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Acupuncture growing in popularity
Some people may not want to voluntarily subject themselves to the prick of a needle, but for Yuman Candace Schelske, the benefits of acupuncture far outweigh the process.
Once a skeptic, Schelske said it feels like a little "pinch or a prick, then it goes away."
"I'm the adventurous one. But (my husband) decided that he would come, too."
Acupuncture was once considered a fringe alternative form of medicine by many people, but that seems to be changing.
Local licensed acupuncturist Elyse Tera said that three years ago, she was the only acupuncturist practicing and licensed in Yuma - and now there are four.
"People have really come to realize the importance of acupuncture," said Tera, who owns Acupuncture of Yuma.
Though it may be growing in popularity, acupuncture - an offshoot of Chinese, or Eastern, medicine - is still not completely covered in the health care system in America.
"That's politics, that has nothing to do with health," Tera said.
Tera said she gives patients an invoice, which they submit to their health care provider. She said major insurance carriers usually cover it - but not always.
The solution: full coverage, Tera said.
She stressed that when health care providers place limits on covering acupuncture, such as only allowing a certain number of visits, it doesn't help the patient. That's because acupuncture not only helps take away some existing pain and/or symptoms, in other parts of the world, such as China, it's used as a preventive form of medicine, she said.
"Unfortunately, we don't go and see a doctor until the symptoms manifest."
But the lack of coverage could change with U.S. House Bill 646, which would amend the Social Security Act to provide qualified coverage under Medicare Part B and the Federal Employees Health Benefits Program.
The bill, sponsored by Rep. Maurice Hinchey, D-N.Y., is currently in committee.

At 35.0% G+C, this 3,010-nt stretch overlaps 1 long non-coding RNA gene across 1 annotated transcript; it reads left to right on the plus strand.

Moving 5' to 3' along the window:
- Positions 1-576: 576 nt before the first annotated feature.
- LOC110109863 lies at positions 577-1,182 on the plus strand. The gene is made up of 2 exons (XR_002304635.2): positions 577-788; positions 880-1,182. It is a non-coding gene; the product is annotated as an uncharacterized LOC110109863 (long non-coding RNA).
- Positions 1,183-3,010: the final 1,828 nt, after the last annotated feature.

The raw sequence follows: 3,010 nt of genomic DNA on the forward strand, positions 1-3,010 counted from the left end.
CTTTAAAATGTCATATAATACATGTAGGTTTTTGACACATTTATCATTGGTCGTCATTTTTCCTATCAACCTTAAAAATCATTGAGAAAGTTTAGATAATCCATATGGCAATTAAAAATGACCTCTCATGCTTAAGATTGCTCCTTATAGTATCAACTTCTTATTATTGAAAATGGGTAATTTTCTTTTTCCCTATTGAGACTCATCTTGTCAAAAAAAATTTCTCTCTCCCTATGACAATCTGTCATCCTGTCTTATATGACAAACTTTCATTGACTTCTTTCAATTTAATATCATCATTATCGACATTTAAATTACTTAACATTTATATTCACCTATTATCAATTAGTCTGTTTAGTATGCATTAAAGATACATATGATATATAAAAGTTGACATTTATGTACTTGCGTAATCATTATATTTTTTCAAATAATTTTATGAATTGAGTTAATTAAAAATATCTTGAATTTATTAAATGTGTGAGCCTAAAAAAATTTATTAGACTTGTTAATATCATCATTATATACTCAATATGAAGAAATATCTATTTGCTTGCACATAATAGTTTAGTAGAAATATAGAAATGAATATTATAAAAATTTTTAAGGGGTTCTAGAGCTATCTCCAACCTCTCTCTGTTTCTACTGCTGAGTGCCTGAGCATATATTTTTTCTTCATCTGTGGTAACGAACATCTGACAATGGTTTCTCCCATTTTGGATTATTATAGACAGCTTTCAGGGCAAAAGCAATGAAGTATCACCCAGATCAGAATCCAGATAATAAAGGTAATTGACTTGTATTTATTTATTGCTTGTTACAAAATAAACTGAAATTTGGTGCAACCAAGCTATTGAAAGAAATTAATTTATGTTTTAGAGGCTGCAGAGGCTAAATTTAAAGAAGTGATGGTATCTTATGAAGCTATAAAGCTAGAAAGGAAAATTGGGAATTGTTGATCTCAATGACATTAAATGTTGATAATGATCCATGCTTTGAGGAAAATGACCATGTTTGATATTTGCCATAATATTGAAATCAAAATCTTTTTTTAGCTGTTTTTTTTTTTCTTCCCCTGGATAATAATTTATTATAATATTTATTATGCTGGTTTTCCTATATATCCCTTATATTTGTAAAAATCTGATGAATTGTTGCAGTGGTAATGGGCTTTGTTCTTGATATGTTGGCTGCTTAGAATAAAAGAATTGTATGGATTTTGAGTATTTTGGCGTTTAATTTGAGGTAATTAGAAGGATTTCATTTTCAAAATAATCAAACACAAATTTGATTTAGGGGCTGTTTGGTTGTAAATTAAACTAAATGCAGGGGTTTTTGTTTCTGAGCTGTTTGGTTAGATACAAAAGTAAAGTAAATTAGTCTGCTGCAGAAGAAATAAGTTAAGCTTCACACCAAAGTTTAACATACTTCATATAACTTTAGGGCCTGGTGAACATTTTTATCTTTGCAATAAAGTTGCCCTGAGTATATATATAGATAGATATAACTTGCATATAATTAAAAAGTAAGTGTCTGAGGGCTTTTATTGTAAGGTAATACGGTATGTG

For now, Yumans like Schelske and her husband, Greg, say they plan to continue seeking acupuncture treatment. The Schelskes see licensed acupuncturist Sacha Landreneau, owner of Yuma Community Acupuncture.
The center, which recently opened, specializes in "community acupuncture," Landreneau said. Patients sit in a communal room in recliners and receive the treatment together, which Landreneau says makes the procedures less expensive.
Landreneau does not contract with any health care providers but said she offers sliding fees, with treatments ranging from $15 to $35 based on income.
Tera said she has a similar arrangements for patients who have financial difficulties, as well as special rates for veterans, military personnel and their families.
However if a patient chooses to have acupuncture performed or whether his or her insurance will cover it, Tera said it's ultimately about empowering the patients so they can make the choices they need to make informed decisions about their personal health care.
And, she said, acupuncture helps the patient to not feel helpless with their pain.
Candace Schelske recently experienced her fifth treatment. Once "full of stress," she now finds relief with acupuncture.
"I had no idea that I was tender in the points that I'm helping. I'm so relaxed, I feel like I could melt."